Pennsylvania Law Weekly

March 13, 2000
Cost of Living Adjustment in Equitable Distribution of Pension: A Hybrid Method
By: Mark K. Altschuler

The Pension Committee of the Actuarial Standards Board has recently released a standard of practice titled "Actuarial Practice Concerning Retirement Plan Benefits in Domestic Relations Actions." Among other subjects, the standard recommends that future cost of living adjustments be reflected in the valuation, if the plan has a Cost of Living Adjustment. Some of the plans with a COLA are the Civil Service Retirement System, the Armed Forces Retirement System, and the New Jersey Public Employees Retirement System.

The standard goes on to say "it may be appropriate to make an assumption about future ad hoc cost of living adjustments." However, assuming a reasonable cost of living increase is actually very difficult. Looking back over the last 5 years, one could use a "reasonable" cost of living annual increase of 2.5 percent. Even if we assume the next 5 years will look like the last 5, the pension valuation can cover a period of time starting 10 years in the future (if the retirement is in 10 years), then covering approximately 20 years from then, if the employee is a male age 50 with retirement age 60. The present value calculation goes to age 110, the end of the actuarial table.

If we approximate this calculation using life expectancy, we can roughly say that the calculation will cover 20 years after retirement. Why would the last 5 years economically resemble a period of time 10 to 30 years in the future? In fact, the last 5 years have been a period of historically low inflation. Thus, it is highly unlikely that a period of time 10 to 30 years in the future will resemble this period.

Suppose a more scientific approach is used. We can look back over the last 20 years, and find an annual cost of living increase that covers inflation over that entire period of time. But looking back over the last 20 years, inflation has been far from constant. The late `70s and early `80s were a period of high inflation, while inflation has been essentially dropping over the last 20 years, with a few years of increase. Based upon Social Security cost of living increases, the annualized increase in cost of living has been 4.77 percent. This means that the total inflation over the last 20 years would have been the same if inflation had been 4.77 percent each year over the last 20 years. Of course, this did not happen. Inflation was 14 percent in 1980, and has been (almost) steadily dropping.

If this trend continues, inflation over the next 20 years will be much less than 4.77 percent. In fact, inflation will be less than 1 percent, if this trend continues. But this is highly unlikely. The only way that the next 20 years will have an overall annual inflation rate of 4.77 percent is if the next 20 years are a mirror image, in reverse. That is, if inflation turns around at this current minimum and starts increasing over the next 20 years, the next 20 years will have an overall annual inflation rate in the range of 4 to 5 percent. Clearly, looking over the next 20 years, a COLA of 4.77 percent, based upon the last 20 years, is more scientific than using a 2.5 percent COLA based upon the last 5 years. However, even the use of 4.77 percent assumes that the future will be the mirror image of the past. This illustrates just how complex the cost of living issue is in present value calculations.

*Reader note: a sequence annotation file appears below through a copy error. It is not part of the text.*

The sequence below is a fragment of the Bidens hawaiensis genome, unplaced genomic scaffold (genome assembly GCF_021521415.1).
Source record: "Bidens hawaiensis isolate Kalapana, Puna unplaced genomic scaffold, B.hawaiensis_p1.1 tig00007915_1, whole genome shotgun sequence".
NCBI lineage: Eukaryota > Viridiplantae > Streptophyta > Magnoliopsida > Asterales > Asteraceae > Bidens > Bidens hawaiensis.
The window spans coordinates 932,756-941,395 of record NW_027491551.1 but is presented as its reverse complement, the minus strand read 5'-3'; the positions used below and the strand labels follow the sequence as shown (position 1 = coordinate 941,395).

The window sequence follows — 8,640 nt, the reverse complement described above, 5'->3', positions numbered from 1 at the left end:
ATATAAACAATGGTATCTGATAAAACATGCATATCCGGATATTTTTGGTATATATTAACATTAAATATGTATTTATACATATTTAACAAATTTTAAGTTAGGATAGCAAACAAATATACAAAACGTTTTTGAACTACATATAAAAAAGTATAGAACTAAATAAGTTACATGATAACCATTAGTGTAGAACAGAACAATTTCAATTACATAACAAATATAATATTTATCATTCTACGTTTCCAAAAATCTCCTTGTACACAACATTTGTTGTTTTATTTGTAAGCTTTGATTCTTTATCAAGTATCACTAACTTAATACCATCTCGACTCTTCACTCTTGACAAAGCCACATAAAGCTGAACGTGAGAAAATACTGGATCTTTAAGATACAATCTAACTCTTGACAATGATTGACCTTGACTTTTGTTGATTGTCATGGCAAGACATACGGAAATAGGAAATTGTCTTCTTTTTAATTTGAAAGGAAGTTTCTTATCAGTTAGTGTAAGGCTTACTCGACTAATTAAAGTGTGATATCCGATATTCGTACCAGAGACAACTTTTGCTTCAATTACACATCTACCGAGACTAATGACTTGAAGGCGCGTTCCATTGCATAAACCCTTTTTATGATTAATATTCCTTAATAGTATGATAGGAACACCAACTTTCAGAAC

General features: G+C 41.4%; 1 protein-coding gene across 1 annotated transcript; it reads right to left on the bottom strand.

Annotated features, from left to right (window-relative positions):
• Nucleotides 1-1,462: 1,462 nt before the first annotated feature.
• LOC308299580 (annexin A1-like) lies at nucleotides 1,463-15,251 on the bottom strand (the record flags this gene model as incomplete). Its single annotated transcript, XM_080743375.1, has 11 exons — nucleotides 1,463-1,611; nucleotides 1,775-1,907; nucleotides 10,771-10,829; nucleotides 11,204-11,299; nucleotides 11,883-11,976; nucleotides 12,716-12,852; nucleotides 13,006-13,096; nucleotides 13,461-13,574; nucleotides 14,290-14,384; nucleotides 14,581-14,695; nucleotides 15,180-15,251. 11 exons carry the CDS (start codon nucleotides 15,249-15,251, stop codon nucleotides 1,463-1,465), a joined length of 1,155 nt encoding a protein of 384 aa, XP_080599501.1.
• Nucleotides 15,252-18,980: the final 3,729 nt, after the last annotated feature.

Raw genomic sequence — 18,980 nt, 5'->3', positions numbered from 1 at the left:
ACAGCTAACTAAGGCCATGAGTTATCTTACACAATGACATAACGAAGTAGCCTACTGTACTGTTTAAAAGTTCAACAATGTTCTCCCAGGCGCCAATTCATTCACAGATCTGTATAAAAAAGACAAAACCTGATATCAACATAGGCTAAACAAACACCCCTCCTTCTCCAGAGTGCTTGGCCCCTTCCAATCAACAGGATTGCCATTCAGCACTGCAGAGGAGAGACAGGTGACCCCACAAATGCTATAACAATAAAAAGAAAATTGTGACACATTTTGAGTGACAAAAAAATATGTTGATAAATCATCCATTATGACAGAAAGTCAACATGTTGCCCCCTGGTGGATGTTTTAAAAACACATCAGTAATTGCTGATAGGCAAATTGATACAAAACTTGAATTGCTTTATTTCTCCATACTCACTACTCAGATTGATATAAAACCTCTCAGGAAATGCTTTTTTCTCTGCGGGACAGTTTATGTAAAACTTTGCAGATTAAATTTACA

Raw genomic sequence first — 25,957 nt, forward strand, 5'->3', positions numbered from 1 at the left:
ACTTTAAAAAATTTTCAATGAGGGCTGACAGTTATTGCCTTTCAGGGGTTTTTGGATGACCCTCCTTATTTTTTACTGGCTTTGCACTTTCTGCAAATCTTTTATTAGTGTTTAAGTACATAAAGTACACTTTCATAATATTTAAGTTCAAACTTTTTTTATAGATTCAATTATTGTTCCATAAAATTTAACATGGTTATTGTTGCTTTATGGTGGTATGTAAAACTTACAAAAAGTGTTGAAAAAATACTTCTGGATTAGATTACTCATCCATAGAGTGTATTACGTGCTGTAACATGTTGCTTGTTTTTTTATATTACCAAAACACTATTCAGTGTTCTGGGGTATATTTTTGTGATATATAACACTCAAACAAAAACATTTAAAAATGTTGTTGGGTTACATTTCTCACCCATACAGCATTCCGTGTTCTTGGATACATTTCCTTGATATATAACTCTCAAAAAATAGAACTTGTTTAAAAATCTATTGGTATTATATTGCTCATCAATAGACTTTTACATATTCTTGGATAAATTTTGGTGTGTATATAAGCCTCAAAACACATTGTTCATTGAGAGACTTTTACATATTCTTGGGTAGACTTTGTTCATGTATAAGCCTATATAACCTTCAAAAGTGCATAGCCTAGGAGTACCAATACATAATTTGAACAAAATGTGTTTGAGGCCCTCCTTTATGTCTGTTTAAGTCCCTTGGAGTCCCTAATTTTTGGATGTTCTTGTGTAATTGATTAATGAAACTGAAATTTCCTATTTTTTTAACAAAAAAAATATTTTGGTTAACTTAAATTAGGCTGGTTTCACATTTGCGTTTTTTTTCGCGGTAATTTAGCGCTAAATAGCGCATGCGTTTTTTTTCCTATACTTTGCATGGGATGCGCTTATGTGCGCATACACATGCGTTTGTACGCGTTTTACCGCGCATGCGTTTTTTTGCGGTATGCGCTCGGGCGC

In Pennsylvania, the Superior Court recognized the problem of using a COLA in a present value calculation. In the Zollars, (579 A.2d 1328, 1990) case, the Superior Court found that the use of a COLA is inappropriate for purposes of immediate offset, since the assumption of future cost of living increase is speculative. The court stated that the use of a COLA is "purely conjecture." Moreover, the court found that including a COLA in a present value calculation can raise the present value to a point where immediate offset is not possible. Thus, the Pennsylvania Superior Court in Zollars recommended the use of a deferred distribution in a case where a COLA is an issue, such as a Civil Service Retirement System pension. Under a deferred distribution, the former spouse will share in any cost of living adjustment that actually occur. This removes speculation about both the COLA and the large lump sum inherent in an immediate offset, since the former spouse will share in the pension on a monthly basis.